“(Pima County Administrator) Chuck Huckelberry approached us and said, ‘I have an idea’ about moving to the renovated courthouse. We thought it would be a good spot for Visit Tucson,” Garcia said. “The space is beautiful. I talked to visitors and clients. People know where it is. It’s iconic and has charms. We were the first one in. The (county) board of supervisors was great.”

Garcia and Roxbury realize the number of owners, vendors and visitors to the showcase will likely be fewer than in recent years, but temporarily losing shows is not new. What often happens if a show shuts down or an owner retires, said Garcia, is the vendors call other owners to join them or a new show will open. “There’s been steady growth over the years.”

In the past decade, Visit Tucson has had more assistance with the showcase from local officials. “We started a core group with the city, county, fire and transportation – like a task force,” Garcia explained. “They help talk to owners. It’s made a huge difference in relationships with owners. We also have an opening event to welcome them here. They feel a part of the community.”

Something new for the showcase this year is the use of the University of Arizona Alfie Norville Gem & Mineral Museum, which is also housed in the Pima County Historic Courthouse. Visit Tucson has been getting word out to gem show owners about the museum and encouraging them to visit. “Many gem shows will have receptions at the museum. It will be very busy during the show,” Garcia said. There will also be trade group gatherings and afternoon lectures.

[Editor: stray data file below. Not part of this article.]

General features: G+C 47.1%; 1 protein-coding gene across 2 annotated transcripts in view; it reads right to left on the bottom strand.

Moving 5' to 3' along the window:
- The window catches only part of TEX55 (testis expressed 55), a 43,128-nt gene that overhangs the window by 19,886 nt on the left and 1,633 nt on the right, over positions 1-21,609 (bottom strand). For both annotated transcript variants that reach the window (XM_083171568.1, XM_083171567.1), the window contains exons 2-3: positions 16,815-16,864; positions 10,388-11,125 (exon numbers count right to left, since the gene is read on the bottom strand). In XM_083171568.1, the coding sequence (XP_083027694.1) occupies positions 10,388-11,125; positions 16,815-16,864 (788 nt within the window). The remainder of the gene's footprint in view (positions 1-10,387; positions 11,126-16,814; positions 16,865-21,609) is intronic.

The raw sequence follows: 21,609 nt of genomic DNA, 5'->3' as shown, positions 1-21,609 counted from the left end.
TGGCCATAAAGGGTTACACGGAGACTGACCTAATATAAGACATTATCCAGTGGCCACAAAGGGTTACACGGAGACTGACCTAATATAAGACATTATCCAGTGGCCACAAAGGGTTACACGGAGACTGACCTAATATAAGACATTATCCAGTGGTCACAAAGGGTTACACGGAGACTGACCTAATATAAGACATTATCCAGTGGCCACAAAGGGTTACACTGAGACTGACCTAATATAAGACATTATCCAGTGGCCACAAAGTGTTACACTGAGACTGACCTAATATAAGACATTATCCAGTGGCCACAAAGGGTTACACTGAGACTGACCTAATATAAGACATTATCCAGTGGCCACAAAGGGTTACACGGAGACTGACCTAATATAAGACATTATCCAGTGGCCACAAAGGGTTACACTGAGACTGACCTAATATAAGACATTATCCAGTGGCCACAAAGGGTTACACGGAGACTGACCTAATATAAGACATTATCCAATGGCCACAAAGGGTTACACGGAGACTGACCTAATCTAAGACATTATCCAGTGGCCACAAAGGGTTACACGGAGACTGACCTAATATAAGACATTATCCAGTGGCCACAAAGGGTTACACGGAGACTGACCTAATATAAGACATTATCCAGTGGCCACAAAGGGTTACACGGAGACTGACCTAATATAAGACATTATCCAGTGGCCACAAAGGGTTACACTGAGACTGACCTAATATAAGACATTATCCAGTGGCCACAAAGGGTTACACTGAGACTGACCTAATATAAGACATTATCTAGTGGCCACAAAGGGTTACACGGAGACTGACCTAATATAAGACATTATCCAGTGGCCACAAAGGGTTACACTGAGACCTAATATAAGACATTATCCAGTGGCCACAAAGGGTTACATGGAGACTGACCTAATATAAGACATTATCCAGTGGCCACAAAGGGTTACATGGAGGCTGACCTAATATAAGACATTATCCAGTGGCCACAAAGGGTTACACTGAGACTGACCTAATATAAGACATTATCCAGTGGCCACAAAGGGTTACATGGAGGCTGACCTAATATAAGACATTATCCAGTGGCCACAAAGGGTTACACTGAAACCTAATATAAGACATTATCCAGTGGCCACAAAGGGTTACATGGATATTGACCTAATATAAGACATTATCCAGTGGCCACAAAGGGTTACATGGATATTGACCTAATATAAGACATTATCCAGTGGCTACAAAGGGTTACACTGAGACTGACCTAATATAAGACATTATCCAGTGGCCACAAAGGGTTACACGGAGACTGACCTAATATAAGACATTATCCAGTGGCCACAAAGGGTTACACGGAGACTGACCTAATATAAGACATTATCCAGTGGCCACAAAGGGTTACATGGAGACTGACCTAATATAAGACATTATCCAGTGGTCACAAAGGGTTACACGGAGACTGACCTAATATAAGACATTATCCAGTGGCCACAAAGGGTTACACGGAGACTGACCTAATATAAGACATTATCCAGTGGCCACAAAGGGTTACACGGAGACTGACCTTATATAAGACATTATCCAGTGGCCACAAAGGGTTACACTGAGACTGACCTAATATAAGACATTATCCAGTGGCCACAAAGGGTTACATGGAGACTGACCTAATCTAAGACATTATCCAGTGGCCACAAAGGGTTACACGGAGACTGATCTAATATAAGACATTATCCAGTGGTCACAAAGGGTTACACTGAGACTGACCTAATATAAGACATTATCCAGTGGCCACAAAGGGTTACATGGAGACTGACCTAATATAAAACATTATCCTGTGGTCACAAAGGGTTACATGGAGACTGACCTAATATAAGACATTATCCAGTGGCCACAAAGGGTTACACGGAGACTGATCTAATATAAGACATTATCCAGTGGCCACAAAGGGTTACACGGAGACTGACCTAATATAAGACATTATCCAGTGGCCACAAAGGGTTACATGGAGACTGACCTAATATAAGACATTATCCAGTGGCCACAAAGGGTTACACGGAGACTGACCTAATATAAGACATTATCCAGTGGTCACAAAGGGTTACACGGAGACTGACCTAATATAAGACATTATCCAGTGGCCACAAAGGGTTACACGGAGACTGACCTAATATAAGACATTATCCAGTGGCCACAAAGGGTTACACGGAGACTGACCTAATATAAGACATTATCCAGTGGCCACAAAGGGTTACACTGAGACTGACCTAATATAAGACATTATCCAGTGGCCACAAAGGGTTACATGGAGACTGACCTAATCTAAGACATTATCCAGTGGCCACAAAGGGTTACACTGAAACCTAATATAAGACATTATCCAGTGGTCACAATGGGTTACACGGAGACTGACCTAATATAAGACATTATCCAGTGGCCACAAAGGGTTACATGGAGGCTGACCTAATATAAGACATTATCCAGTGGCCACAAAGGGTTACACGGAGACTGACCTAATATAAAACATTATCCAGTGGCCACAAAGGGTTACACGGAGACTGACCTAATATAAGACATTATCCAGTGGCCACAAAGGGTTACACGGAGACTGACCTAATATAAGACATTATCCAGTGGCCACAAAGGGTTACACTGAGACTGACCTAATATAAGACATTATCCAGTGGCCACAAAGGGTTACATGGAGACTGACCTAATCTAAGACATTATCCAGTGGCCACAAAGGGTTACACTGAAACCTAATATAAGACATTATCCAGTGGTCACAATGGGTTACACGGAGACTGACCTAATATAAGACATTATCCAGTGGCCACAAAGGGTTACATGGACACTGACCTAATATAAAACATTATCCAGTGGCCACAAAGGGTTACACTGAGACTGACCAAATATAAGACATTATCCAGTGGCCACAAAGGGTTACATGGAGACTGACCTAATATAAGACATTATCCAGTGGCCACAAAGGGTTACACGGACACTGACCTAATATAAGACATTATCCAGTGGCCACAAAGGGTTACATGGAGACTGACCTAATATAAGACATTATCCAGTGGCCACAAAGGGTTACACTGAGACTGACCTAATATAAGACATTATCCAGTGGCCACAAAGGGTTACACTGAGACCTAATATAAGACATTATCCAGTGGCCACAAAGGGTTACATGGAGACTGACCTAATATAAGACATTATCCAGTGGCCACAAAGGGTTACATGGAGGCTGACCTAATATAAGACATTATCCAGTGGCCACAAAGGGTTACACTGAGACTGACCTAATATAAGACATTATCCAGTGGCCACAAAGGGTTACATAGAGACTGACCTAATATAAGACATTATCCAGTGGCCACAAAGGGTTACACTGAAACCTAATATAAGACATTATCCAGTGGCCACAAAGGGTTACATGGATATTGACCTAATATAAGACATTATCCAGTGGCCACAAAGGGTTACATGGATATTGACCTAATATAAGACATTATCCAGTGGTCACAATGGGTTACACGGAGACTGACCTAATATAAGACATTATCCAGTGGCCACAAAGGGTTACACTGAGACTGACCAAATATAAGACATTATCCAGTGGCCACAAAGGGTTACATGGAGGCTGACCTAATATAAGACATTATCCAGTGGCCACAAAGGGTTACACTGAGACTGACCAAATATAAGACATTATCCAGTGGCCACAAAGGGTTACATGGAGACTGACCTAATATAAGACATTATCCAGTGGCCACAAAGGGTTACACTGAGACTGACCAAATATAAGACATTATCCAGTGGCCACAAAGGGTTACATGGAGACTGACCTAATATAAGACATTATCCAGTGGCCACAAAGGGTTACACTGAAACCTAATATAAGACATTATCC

Now with Visit Tucson for close to two decades, Garcia said he knows many of the owners who have participated in the showcase, particularly Allan Norville and his late wife Alfie. The museum was named for Alfie because of her love and dedication to all aspects of the showcase, as well as being instrumental in starting Gem & Jewelry Exchange, known as GJX, the couple’s wholesale show that offers colored stones and precious metals.

“We started with 33 exhibitor booths; now it’s just under 700, and for the 2022 show we’re full and have a waiting list,” Norville said.

“They’ve been a staple of the gem shows and really made a positive change,” Garcia said of the Norvilles. “The museum is a great legacy, them investing back in our community. It’s amazing.”

Lisa Josker, Pima County facilities director, is in complete agreement. “Allan is a fascinating person; thanks to him for making the museum a reality. And Alfie has done so much for the community.”

Garcia said he realizes that while the showcase generally attracts more out-of-town buyers, the locals are important as well. “A challenge we always have is to try to get people to understand it. It’s called a showcase because many operators are putting on a lot of shows. Locally we’re known as the gem show. TCC is the pillar the final weekend, but there are dozens of other shows,” he said. 

“We encourage locals back. Tell your family and friends, share on social media, tell them to enjoy the shows. And if you see outsiders, welcome them to Tucson. One of the highlights of coming here is our own friendly people.”